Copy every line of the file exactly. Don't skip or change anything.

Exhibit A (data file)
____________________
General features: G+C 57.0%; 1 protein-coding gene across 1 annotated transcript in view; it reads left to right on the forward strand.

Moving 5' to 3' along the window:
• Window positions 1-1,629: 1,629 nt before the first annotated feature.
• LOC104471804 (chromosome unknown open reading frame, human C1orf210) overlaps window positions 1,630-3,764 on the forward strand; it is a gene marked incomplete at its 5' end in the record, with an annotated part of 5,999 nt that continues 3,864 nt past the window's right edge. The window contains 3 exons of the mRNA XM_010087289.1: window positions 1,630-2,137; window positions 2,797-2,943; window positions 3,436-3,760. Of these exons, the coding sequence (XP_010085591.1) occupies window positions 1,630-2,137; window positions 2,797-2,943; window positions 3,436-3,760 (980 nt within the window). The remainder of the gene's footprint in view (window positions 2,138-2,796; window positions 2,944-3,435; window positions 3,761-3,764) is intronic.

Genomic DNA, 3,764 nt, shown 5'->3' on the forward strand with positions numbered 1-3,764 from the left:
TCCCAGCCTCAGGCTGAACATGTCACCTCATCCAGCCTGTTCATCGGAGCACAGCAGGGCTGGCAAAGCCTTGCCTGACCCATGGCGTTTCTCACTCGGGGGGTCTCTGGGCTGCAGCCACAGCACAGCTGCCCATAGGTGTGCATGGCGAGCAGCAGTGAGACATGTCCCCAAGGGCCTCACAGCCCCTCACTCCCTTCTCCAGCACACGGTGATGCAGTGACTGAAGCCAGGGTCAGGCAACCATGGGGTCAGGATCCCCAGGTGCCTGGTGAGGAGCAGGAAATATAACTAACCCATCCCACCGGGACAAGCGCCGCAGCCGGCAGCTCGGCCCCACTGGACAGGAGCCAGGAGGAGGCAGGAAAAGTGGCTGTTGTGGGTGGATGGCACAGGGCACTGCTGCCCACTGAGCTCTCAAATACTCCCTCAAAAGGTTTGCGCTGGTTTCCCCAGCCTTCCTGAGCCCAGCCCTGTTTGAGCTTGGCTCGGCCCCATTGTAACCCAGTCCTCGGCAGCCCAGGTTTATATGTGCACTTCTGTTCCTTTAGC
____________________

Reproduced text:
General features: G+C 57.0%; 1 protein-coding gene across 1 annotated transcript in view; it reads left to right on the forward strand.

Moving 5' to 3' along the window:
• Window positions 1-1,629: 1,629 nt before the first annotated feature.
• LOC104471804 (chromosome unknown open reading frame, human C1orf210) overlaps window positions 1,630-3,764 on the forward strand; it is a gene marked incomplete at its 5' end in the record, with an annotated part of 5,999 nt that continues 3,864 nt past the window's right edge. The window contains 3 exons of the mRNA XM_010087289.1: window positions 1,630-2,137; window positions 2,797-2,943; window positions 3,436-3,760. Of these exons, the coding sequence (XP_010085591.1) occupies window positions 1,630-2,137; window positions 2,797-2,943; window positions 3,436-3,760 (980 nt within the window). The remainder of the gene's footprint in view (window positions 2,138-2,796; window positions 2,944-3,435; window positions 3,761-3,764) is intronic.

Genomic DNA, 3,764 nt, shown 5'->3' on the forward strand with positions numbered 1-3,764 from the left:
TCCCAGCCTCAGGCTGAACATGTCACCTCATCCAGCCTGTTCATCGGAGCACAGCAGGGCTGGCAAAGCCTTGCCTGACCCATGGCGTTTCTCACTCGGGGGGTCTCTGGGCTGCAGCCACAGCACAGCTGCCCATAGGTGTGCATGGCGAGCAGCAGTGAGACATGTCCCCAAGGGCCTCACAGCCCCTCACTCCCTTCTCCAGCACACGGTGATGCAGTGACTGAAGCCAGGGTCAGGCAACCATGGGGTCAGGATCCCCAGGTGCCTGGTGAGGAGCAGGAAATATAACTAACCCATCCCACCGGGACAAGCGCCGCAGCCGGCAGCTCGGCCCCACTGGACAGGAGCCAGGAGGAGGCAGGAAAAGTGGCTGTTGTGGGTGGATGGCACAGGGCACTGCTGCCCACTGAGCTCTCAAATACTCCCTCAAAAGGTTTGCGCTGGTTTCCCCAGCCTTCCTGAGCCCAGCCCTGTTTGAGCTTGGCTCGGCCCCATTGTAACCCAGTCCTCGGCAGCCCAGGTTTATATGTGCACTTCTGTTCCTTTAGC